Updated: April 29, 2017 1:19:27 pm
Dance, considered primarily a performance art, is a form of visual narrative. Through its performative quality, it connects one to their roots, and re-tells stories that one might have had forgotten.
But there is much more to the act of dancing. If you’re one of those who can’t ignore the beat of the universe, you’d know the absolute abandonment and catharsis that dancing provides. But there’s more. Speak to dancers and they’ll tell you that the stretching of the hands, arching of the back, and folding of the legs not only invigorate the body, but also act as an excellent therapy for the mind.
“De-stressing the mind is one of the basic premises of any classical dance form,” says Geeta Chandran, a practitioner and teacher of Bharatnatyam for over 25 years. “Dance liberates you and provides a much-needed catharsis. I have seen it over the years with my students. They inevitably come to classes during their board examinations to lighten the pressure, and then dance through their board years,” she adds. Dance also helped one of her students to cope with depression. “Dance helped her immensely, and completely changed her perspective towards life. She is much better now, and has even taken up teaching,” the renowned dancer adds.
Similar thoughts are echoed by Jigisha Roy Majumdar, an Odissi dancer who runs a school in Bangalore. “Life is extremely difficult in a city like Bangalore,” says Majumdar, who regularly encounters women suffering from depression. “I often have middle-aged women come to me who complain of crying uncontrollably without any apparent reason. They initially enrol to distract themselves, but after a while the change in their body language is drastic,” she says.
Majumdar, who also teaches several differently abled children, feels dance provides a sense of purpose, and keeps the mind and the body in perfect harmony.
Moving a step further, Creative Movement Therapy Association of India (CMTAI), a non-profit organisation, uses dance therapy to address individual needs and issues. Departing from our conventional understanding of choreographed dance, this association uses personal body movement to help people grow personally. Founded on the principle that there does exist a relationship between motion and emotion, this association seeks to provide an introspective and expressive experience in which dance as a therapy, and not as a choreographed product, is of supreme importance.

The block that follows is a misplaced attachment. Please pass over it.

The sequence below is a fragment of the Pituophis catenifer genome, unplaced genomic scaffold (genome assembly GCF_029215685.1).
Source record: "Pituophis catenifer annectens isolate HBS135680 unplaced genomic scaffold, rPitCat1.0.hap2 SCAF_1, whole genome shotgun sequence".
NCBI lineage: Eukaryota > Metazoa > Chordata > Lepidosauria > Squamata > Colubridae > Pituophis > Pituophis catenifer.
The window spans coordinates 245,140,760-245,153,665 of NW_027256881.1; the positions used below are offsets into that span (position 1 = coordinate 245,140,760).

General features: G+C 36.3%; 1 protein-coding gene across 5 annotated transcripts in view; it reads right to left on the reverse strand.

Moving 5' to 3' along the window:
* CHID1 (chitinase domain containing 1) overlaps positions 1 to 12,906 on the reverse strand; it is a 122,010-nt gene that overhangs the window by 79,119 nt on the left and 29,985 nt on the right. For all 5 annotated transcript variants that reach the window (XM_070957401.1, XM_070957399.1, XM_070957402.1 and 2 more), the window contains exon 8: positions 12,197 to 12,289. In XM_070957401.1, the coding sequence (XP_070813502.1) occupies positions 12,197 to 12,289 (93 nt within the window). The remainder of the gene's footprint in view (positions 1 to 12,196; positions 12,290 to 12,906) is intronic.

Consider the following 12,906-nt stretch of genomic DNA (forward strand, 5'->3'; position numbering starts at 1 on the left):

Each individual is provided with a trained facilitator who tries to elicit movement, and provide a space for an individual to express themselves.
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“My personal journey with creative movement therapy started when I did a creative movement therapy course from Bangalore in 2015. The classes made me feel great about my body, my work, and myself,” says Sophia Ali, a psychologist, who vociferously advocates creative therapy movement.
“The classes motivated me, and gave me confidence to speak up,” adds Ali, who is now an active practitioner of creative movement, and even co-ordinates courses.
There is much more to dance than what meets the eye, and it deserves more recognition that it usually gets. A good way to start, perhaps, would be to do it more.
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